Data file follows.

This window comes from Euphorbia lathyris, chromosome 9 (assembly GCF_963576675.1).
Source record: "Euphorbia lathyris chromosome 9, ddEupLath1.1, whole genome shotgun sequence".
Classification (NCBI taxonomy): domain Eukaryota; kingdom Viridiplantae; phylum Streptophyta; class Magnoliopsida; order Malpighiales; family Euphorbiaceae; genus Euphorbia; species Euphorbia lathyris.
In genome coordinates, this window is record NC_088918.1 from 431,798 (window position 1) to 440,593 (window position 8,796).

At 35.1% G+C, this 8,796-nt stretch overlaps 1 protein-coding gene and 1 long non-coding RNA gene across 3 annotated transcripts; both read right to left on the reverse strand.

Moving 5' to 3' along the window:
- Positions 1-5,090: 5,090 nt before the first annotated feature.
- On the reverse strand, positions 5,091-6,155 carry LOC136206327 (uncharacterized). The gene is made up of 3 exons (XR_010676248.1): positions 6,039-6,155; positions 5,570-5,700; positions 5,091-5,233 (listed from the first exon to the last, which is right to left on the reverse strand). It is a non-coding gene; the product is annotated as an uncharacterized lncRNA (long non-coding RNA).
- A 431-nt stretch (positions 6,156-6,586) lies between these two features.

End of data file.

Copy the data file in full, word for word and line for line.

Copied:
This window comes from Euphorbia lathyris, chromosome 9 (assembly GCF_963576675.1).
Source record: "Euphorbia lathyris chromosome 9, ddEupLath1.1, whole genome shotgun sequence".
Classification (NCBI taxonomy): domain Eukaryota; kingdom Viridiplantae; phylum Streptophyta; class Magnoliopsida; order Malpighiales; family Euphorbiaceae; genus Euphorbia; species Euphorbia lathyris.
In genome coordinates, this window is record NC_088918.1 from 431,798 (window position 1) to 440,593 (window position 8,796).

At 35.1% G+C, this 8,796-nt stretch overlaps 1 protein-coding gene and 1 long non-coding RNA gene across 3 annotated transcripts; both read right to left on the reverse strand.

Moving 5' to 3' along the window:
- Positions 1-5,090: 5,090 nt before the first annotated feature.
- On the reverse strand, positions 5,091-6,155 carry LOC136206327 (uncharacterized). The gene is made up of 3 exons (XR_010676248.1): positions 6,039-6,155; positions 5,570-5,700; positions 5,091-5,233 (listed from the first exon to the last, which is right to left on the reverse strand). It is a non-coding gene; the product is annotated as an uncharacterized lncRNA (long non-coding RNA).
- A 431-nt stretch (positions 6,156-6,586) lies between these two features.